Survivin is a unique member of the inhibitor of apoptosis (IAP) proteins that is overexpressed in numerous cancers through poorly defined mechanisms. One such mechanism may be through constitutive activation of the insulin-like growth factor-I (IGF-I) signaling pathway, implicated in the development and progression of prostate cancer. Using the pre-neoplastic NRP-152 rat prostate cell line as a model, we showed that IGF-I induces Survivin expression, and that silencing Survivin by lentiviral-mediated small hairpin RNA (shRNA) represses IGF-I-stimulated cell growth, implicating Survivin as a mediator of this growth response. Moreover, our data support that the induction of Survivin by IGF-I occurs through a transcriptional mechanism that is mediated in part by the PI3K/Akt/mTORC1 pathway. Use of various Survivin promoter-luciferase constructs revealed that the CDE and CHR response elements in the proximal region of the Survivin promoter are involved in this IGF-I response. Transforming growth factor (TGF-β) signaling antagonists similarly activated the Surivin promoter and rendered cells refractory to further promoter activation by IGF-I. IGF-I suppressed levels of phospho-Smads 2 and 3 with kinetics similar to that of Survivin induction. Suppression of TGF-β signaling, either by TGF-β receptor kinase inhibitors or by silencing Smads 2 and 3, induced Survivin expression and promoted cell growth similar to that induced by IGF-I. TGF-β receptor antagonists also rescued cells from down-regulation of Survivin expression and growth suppression by pharmacological inhibitors of PI3K, Akt, MEK and mTOR. Sh-RNA gene silencing studies suggest that mTORC1 induces while mTORC2 represses the expression of Survivin by IGF-I. Taken together, these results suggest that IGF-I signaling through a PI3K/Akt/mTORC1 mechanism elevates expression of Survivin and promotes growth of prostate epithelial cells by suppressing Smad-dependent autocrine TGF-β signaling.
Citation: Song K, Shankar E, Yang J, Bane KL, Wahdan-Alaswad R, Danielpour D (2013) Critical Role of a Survivin/TGF-β/mTORC1 Axis in IGF-I-Mediated Growth of Prostate Epithelial Cells. PLoS ONE 8(5): e61896. https://doi.org/10.1371/journal.pone.0061896
Editor: Irina U. Agoulnik, Florida International University, United States of America
Received: December 10, 2012; Accepted: March 14, 2013; Published: May 1, 2013
Copyright: © 2013 Song et al. This is an open-access article distributed under the terms of the Creative Commons Attribution License, which permits unrestricted use, distribution, and reproduction in any medium, provided the original author and source are credited.
Funding: This study was supported by National Cancer Institute grant R01CA134878 (to D. Danielpour) and the Case Comprehensive Cancer Center P30 CA43703 (for use of the Cytometry Core Facility). The funders had no role in study design, data collection and analysis, decision to publish, or preparation of the manuscript.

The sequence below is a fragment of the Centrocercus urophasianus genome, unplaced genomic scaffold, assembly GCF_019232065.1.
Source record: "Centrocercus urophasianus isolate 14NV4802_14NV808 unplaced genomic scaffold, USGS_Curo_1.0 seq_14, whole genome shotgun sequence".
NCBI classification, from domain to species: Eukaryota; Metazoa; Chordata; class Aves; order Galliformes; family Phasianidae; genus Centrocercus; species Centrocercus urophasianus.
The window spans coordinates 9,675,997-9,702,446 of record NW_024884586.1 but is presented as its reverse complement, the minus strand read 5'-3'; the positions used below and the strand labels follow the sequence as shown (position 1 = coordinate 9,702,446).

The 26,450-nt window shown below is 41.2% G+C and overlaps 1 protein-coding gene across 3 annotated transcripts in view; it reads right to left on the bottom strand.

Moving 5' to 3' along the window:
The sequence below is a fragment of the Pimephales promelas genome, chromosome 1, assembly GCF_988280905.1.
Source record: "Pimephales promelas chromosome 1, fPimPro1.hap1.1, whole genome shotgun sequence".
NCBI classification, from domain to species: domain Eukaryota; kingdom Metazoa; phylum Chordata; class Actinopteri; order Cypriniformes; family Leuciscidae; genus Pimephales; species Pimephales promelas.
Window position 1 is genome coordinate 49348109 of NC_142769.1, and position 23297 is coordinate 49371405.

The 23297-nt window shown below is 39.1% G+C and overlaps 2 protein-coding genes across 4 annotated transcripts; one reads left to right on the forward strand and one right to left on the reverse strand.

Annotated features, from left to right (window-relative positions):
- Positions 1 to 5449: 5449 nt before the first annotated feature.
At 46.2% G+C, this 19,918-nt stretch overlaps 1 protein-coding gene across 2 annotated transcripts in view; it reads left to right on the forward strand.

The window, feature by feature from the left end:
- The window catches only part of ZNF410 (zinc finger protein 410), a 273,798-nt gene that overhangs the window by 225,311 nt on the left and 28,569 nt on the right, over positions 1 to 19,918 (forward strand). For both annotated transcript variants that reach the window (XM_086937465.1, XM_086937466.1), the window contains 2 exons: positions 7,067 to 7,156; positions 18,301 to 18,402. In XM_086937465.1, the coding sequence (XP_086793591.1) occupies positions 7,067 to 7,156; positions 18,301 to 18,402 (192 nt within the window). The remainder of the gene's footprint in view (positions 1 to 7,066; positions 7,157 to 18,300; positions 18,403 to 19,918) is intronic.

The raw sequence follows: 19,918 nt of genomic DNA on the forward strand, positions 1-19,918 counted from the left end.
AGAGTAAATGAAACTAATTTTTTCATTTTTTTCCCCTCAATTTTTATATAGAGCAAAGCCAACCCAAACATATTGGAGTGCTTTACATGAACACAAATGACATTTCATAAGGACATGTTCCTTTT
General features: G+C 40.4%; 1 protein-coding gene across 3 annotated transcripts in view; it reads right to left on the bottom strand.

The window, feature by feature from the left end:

Competing interests: The authors have declared that no competing interests exist.
Survivin (also called BIRC5) is the smallest member of the inhibitor of apoptosis (IAP) family of proteins, containing one or more conserved zinc-coordinated Cys/His baculoviral IAP repeat (BIR) motifs , . While Survivin is well established to block apoptosis elicited by a variety of agents, the mechanism(s) by which it blocks apoptosis is not fully understood . XIAP (an IAP with three BIR motifs) is well established to inhibit apoptosis through binding to caspases, although the overall evidence supporting that Survivin directly inhibits the activity of caspases is not compelling. Rather, studies support that a select pool of Survivin, released from mitochondria upon a death stimulus, inhibits apoptosis by binding to and stabilizing cytosolic XIAP  and/or associating to and neutralizing the pro-apoptotic protein Smac/DIABLO .
Survivin is a unique mammalian IAP with respect to its function as a mitotic regulator . A significant pool of Survivin resides in the nucleus, where it has been reported to regulate chromosome alignment, chromatin-associated spindle assembly and cytokinesis by physically associating to Auroa B, Borealin and the inner centromere protein (INCENP) . Moreover, Survivin stabilizes the mitotic spindle by binding to polymerized microtubules . Consistent with its vital role in mitosis, expression of Survivin in normal cells is restricted to the G2/M phase of the cell cycle , . Such discrete cell-cycle dependent expression is disrupted in tumors, leading to robust elevation of Survivin levels through mechanisms that remain to be resolved. Not surprisingly, Survivin is a putative prognostic marker for a variety of cancers including that of the prostate, breast, lung and colon , , , , , . Within the nucleus, Survivin has recently been reported to also function as a transcription factor or co-factor, binding to and inhibiting the p21WAF1/CIP1 promoter through a p53-dependent mechanism . Histone deaceylase 6 (HDAC6), which can deacetylate Survivin , promotes Survivin's nuclear export and subsequently represses its ability to control transcription and mitosis.